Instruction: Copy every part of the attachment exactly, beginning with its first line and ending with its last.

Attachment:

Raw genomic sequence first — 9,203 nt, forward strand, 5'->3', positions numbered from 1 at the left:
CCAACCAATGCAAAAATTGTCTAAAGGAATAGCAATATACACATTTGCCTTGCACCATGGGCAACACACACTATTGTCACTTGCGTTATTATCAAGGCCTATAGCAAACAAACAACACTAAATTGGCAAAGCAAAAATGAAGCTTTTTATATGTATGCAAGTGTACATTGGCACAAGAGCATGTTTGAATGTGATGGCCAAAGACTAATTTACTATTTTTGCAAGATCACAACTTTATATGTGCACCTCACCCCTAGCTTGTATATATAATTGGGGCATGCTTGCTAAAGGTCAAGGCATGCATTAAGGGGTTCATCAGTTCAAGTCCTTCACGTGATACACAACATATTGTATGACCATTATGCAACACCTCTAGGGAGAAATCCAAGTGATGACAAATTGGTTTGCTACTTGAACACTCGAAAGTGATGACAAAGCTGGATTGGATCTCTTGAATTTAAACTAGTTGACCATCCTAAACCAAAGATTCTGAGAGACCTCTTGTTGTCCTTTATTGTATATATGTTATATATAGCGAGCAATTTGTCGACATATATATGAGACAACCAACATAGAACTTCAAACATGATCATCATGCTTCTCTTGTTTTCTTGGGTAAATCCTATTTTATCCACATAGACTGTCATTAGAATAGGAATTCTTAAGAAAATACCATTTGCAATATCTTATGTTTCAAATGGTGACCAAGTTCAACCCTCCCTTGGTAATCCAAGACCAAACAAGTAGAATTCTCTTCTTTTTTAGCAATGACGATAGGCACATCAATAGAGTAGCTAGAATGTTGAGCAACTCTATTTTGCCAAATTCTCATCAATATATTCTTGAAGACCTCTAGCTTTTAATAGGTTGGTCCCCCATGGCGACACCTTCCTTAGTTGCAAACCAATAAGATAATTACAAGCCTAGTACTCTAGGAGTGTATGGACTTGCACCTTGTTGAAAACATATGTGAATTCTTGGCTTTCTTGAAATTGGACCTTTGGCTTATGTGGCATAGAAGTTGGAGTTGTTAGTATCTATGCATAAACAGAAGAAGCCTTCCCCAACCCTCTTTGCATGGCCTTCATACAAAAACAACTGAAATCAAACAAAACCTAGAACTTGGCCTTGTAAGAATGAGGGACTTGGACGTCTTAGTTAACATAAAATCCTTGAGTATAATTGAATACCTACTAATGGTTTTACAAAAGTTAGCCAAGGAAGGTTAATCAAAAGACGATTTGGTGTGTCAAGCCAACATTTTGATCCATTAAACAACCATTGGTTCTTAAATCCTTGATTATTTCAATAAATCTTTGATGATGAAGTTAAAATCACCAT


Raw genomic sequence first — 9,203 nt, forward strand, 5'->3', positions numbered from 1 at the left:
CCAACCAATGCAAAAATTGTCTAAAGGAATAGCAATATACACATTTGCCTTGCACCATGGGCAACACACACTATTGTCACTTGCGTTATTATCAAGGCCTATAGCAAACAAACAACACTAAATTGGCAAAGCAAAAATGAAGCTTTTTATATGTATGCAAGTGTACATTGGCACAAGAGCATGTTTGAATGTGATGGCCAAAGACTAATTTACTATTTTTGCAAGATCACAACTTTATATGTGCACCTCACCCCTAGCTTGTATATATAATTGGGGCATGCTTGCTAAAGGTCAAGGCATGCATTAAGGGGTTCATCAGTTCAAGTCCTTCACGTGATACACAACATATTGTATGACCATTATGCAACACCTCTAGGGAGAAATCCAAGTGATGACAAATTGGTTTGCTACTTGAACACTCGAAAGTGATGACAAAGCTGGATTGGATCTCTTGAATTTAAACTAGTTGACCATCCTAAACCAAAGATTCTGAGAGACCTCTTGTTGTCCTTTATTGTATATATGTTATATATAGCGAGCAATTTGTCGACATATATATGAGACAACCAACATAGAACTTCAAACATGATCATCATGCTTCTCTTGTTTTCTTGGGTAAATCCTATTTTATCCACATAGACTGTCATTAGAATAGGAATTCTTAAGAAAATACCATTTGCAATATCTTATGTTTCAAATGGTGACCAAGTTCAACCCTCCCTTGGTAATCCAAGACCAAACAAGTAGAATTCTCTTCTTTTTTAGCAATGACGATAGGCACATCAATAGAGTAGCTAGAATGTTGAGCAACTCTATTTTGCCAAATTCTCATCAATATATTCTTGAAGACCTCTAGCTTTTAATAGGTTGGTCCCCCATGGCGACACCTTCCTTAGTTGCAAACCAATAAGATAATTACAAGCCTAGTACTCTAGGAGTGTATGGACTTGCACCTTGTTGAAAACATATGTGAATTCTTGGCTTTCTTGAAATTGGACCTTTGGCTTATGTGGCATAGAAGTTGGAGTTGTTAGTATCTATGCATAAACAGAAGAAGCCTTCCCCAACCCTCTTTGCATGGCCTTCATACAAAAACAACTGAAATCAAACAAAACCTAGAACTTGGCCTTGTAAGAATGAGGGACTTGGACGTCTTAGTTAACATAAAATCCTTGAGTATAATTGAATACCTACTAATGGTTTTACAAAAGTTAGCCAAGGAAGGTTAATCAAAAGACGATTTGGTGTGTCAAGCCAACATTTTGATCCATTAAACAACCATTGGTTCTTAAATCCTTGATTATTTCAATAAATCTTTGATGATGAAGTTAAAATCACCAT